Key to the Mystery of Bermuda Triangle in Progress

bermuda_triangle

The scientists believe that the mystery of Bermuda Triangle, which gulps aircraft and ships, is linked to the discovery of a series of underwater craters at the bottom of the Barents Sea, off the coast of Norway.

Though the location is not close to the Bermuda Triangle, the craters which are measured up to 800m wide and 45m deep, are believed to have been created by methane building up in sediments on the sea-floor of the gas-rich Norway coast.

This hot spot for shallow marine methane release in the Arctic, which creates enormous blowouts of gas bubbles, leads to sinking of ships.

Last year, this possibility was explored by a scientist, who said that the Bermuda Triangle is a consequence of gas hydrates reactions. He went on explaining that the reaction happens in an avalanche-like way, like a nuclear reaction, producing huge amounts of gas.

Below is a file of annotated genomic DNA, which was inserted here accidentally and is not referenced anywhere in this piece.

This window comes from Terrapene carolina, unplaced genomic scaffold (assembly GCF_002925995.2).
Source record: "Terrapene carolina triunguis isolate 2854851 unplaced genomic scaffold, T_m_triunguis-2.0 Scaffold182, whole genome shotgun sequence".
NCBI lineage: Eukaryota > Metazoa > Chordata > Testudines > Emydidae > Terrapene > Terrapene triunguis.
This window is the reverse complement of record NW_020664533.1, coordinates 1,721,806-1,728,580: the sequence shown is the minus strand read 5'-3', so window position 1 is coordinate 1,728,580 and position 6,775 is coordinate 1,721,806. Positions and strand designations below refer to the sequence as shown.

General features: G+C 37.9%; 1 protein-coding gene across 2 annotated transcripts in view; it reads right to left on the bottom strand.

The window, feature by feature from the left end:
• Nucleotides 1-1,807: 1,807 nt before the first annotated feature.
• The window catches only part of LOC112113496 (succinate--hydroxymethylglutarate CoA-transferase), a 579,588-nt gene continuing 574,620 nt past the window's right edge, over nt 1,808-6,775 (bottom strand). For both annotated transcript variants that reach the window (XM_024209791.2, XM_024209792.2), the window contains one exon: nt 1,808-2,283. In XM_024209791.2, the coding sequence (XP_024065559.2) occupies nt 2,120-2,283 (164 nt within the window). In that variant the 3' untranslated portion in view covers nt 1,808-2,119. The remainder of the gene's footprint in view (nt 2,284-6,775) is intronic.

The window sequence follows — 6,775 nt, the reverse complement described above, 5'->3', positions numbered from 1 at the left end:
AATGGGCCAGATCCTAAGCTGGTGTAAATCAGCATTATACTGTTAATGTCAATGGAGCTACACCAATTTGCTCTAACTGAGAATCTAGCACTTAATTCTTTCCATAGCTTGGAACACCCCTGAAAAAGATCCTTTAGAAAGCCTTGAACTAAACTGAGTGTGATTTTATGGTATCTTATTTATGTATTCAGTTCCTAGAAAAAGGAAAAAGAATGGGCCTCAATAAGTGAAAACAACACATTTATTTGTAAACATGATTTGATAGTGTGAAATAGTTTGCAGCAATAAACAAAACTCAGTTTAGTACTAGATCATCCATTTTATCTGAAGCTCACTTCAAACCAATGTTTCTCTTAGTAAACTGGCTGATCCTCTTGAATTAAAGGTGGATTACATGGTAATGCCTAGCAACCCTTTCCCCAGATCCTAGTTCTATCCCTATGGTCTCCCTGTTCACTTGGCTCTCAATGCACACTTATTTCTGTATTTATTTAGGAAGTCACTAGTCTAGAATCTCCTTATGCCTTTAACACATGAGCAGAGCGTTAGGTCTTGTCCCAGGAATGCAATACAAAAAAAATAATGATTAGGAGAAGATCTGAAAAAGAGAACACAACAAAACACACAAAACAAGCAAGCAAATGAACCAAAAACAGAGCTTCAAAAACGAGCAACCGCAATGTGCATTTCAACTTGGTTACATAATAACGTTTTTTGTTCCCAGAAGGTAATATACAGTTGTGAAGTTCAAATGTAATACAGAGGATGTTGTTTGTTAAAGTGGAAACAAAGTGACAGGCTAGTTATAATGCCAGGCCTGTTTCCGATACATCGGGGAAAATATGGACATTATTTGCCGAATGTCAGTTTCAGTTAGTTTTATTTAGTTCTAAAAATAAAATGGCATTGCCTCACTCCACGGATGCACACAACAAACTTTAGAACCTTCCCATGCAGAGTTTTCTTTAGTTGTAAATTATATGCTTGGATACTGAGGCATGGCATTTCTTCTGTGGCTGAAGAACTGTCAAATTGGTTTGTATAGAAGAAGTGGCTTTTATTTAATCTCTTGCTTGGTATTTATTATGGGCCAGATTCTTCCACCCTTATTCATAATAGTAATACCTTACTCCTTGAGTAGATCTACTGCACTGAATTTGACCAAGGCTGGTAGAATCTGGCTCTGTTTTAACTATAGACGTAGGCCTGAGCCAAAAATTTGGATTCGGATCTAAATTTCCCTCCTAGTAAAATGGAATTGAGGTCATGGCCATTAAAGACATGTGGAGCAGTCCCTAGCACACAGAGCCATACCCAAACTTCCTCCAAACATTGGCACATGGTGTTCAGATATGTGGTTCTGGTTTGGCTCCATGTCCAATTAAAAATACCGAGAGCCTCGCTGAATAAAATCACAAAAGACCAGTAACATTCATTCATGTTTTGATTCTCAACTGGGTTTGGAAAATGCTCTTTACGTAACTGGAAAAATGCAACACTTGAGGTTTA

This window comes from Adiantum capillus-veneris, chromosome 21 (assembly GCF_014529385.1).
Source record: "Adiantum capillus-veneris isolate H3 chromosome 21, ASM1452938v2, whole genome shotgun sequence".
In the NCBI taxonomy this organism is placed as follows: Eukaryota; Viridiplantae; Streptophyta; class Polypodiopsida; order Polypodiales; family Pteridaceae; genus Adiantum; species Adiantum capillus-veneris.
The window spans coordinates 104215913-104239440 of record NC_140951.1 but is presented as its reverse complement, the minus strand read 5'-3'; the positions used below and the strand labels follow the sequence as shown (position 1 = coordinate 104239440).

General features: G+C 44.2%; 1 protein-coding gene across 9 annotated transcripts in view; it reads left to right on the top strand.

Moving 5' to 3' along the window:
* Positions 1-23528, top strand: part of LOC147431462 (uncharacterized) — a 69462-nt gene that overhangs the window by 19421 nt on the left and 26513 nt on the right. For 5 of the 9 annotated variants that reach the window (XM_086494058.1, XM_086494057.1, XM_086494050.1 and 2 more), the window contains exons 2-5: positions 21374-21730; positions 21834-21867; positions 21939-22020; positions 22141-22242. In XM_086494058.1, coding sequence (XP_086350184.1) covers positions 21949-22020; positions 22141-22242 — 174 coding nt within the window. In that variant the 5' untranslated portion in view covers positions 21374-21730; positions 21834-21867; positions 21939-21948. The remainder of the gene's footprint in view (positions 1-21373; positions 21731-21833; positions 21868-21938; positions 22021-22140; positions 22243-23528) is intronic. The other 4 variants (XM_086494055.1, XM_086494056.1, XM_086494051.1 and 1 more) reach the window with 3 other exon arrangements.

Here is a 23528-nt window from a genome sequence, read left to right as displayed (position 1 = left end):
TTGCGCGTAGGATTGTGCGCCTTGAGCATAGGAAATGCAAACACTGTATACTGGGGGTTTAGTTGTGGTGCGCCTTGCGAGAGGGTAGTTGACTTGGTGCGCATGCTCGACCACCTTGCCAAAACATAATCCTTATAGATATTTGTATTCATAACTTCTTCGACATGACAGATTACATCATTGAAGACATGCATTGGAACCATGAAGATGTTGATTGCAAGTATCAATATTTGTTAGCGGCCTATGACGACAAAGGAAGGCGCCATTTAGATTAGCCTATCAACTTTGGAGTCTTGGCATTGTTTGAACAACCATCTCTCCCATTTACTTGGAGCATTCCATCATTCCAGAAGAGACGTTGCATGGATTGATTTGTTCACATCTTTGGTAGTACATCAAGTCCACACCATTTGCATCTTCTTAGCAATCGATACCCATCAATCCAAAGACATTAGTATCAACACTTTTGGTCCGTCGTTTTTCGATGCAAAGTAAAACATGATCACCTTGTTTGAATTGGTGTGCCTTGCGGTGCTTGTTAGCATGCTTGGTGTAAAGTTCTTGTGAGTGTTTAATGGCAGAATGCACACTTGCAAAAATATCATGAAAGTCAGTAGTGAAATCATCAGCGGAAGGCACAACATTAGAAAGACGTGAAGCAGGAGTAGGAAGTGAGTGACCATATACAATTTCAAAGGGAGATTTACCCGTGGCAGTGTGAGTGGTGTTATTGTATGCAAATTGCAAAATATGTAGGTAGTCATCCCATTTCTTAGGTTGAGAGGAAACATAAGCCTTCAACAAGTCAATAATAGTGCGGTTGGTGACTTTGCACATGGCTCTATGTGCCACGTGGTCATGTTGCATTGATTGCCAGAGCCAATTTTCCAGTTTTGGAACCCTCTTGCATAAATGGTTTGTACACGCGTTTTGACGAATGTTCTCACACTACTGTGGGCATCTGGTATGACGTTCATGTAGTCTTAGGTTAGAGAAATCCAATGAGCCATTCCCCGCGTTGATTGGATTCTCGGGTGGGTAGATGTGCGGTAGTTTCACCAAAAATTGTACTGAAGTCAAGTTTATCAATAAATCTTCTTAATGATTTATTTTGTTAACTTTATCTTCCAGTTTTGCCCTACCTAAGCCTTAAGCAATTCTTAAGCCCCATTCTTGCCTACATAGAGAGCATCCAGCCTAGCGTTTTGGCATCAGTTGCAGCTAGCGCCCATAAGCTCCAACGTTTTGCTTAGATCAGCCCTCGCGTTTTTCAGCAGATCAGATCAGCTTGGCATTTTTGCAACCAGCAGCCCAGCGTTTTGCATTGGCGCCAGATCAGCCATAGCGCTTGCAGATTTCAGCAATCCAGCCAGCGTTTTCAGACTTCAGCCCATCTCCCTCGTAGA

Details of the discovery will be released at the annual meeting of the European Geo-sciences Union next month, where experts will analyse whether these kind of bubbles could place ships in danger.

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